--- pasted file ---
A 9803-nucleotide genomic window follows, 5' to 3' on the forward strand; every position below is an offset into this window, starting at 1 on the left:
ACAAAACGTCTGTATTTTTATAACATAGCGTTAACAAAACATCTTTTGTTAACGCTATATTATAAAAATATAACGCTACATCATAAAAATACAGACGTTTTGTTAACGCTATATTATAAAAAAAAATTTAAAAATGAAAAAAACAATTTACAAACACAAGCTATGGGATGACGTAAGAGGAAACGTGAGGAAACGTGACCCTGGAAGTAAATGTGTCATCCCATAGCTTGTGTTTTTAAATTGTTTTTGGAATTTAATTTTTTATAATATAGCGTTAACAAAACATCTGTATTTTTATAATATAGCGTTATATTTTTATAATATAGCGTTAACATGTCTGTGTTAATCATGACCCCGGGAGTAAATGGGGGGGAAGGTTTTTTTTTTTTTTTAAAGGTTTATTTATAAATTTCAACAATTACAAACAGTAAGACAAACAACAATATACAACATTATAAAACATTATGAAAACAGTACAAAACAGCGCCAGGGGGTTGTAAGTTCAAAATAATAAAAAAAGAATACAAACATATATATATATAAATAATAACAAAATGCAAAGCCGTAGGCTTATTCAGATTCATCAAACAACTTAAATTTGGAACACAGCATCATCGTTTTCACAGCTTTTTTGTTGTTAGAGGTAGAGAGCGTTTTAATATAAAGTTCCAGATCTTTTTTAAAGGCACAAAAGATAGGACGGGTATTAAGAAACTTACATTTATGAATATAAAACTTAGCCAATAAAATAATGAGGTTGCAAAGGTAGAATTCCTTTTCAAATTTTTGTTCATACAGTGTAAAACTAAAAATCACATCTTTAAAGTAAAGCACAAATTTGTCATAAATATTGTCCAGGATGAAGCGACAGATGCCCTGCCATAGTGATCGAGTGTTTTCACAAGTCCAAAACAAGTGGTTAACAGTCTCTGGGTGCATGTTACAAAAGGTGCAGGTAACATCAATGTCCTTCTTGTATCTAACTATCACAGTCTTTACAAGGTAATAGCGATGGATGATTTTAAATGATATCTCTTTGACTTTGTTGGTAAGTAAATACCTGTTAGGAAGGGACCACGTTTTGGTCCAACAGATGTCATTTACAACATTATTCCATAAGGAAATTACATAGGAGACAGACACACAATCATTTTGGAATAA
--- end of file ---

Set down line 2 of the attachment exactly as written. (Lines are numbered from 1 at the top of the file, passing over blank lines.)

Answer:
ACAAAACGTCTGTATTTTTATAACATAGCGTTAACAAAACATCTTTTGTTAACGCTATATTATAAAAATATAACGCTACATCATAAAAATACAGACGTTTTGTTAACGCTATATTATAAAAAAAAATTTAAAAATGAAAAAAACAATTTACAAACACAAGCTATGGGATGACGTAAGAGGAAACGTGAGGAAACGTGACCCTGGAAGTAAATGTGTCATCCCATAGCTTGTGTTTTTAAATTGTTTTTGGAATTTAATTTTTTATAATATAGCGTTAACAAAACATCTGTATTTTTATAATATAGCGTTATATTTTTATAATATAGCGTTAACATGTCTGTGTTAATCATGACCCCGGGAGTAAATGGGGGGGAAGGTTTTTTTTTTTTTTTAAAGGTTTATTTATAAATTTCAACAATTACAAACAGTAAGACAAACAACAATATACAACATTATAAAACATTATGAAAACAGTACAAAACAGCGCCAGGGGGTTGTAAGTTCAAAATAATAAAAAAAGAATACAAACATATATATATATAAATAATAACAAAATGCAAAGCCGTAGGCTTATTCAGATTCATCAAACAACTTAAATTTGGAACACAGCATCATCGTTTTCACAGCTTTTTTGTTGTTAGAGGTAGAGAGCGTTTTAATATAAAGTTCCAGATCTTTTTTAAAGGCACAAAAGATAGGACGGGTATTAAGAAACTTACATTTATGAATATAAAACTTAGCCAATAAAATAATGAGGTTGCAAAGGTAGAATTCCTTTTCAAATTTTTGTTCATACAGTGTAAAACTAAAAATCACATCTTTAAAGTAAAGCACAAATTTGTCATAAATATTGTCCAGGATGAAGCGACAGATGCCCTGCCATAGTGATCGAGTGTTTTCACAAGTCCAAAACAAGTGGTTAACAGTCTCTGGGTGCATGTTACAAAAGGTGCAGGTAACATCAATGTCCTTCTTGTATCTAACTATCACAGTCTTTACAAGGTAATAGCGATGGATGATTTTAAATGATATCTCTTTGACTTTGTTGGTAAGTAAATACCTGTTAGGAAGGGACCACGTTTTGGTCCAACAGATGTCATTTACAACATTATTCCATAAGGAAATTACATAGGAGACAGACACACAATCATTTTGGAATAA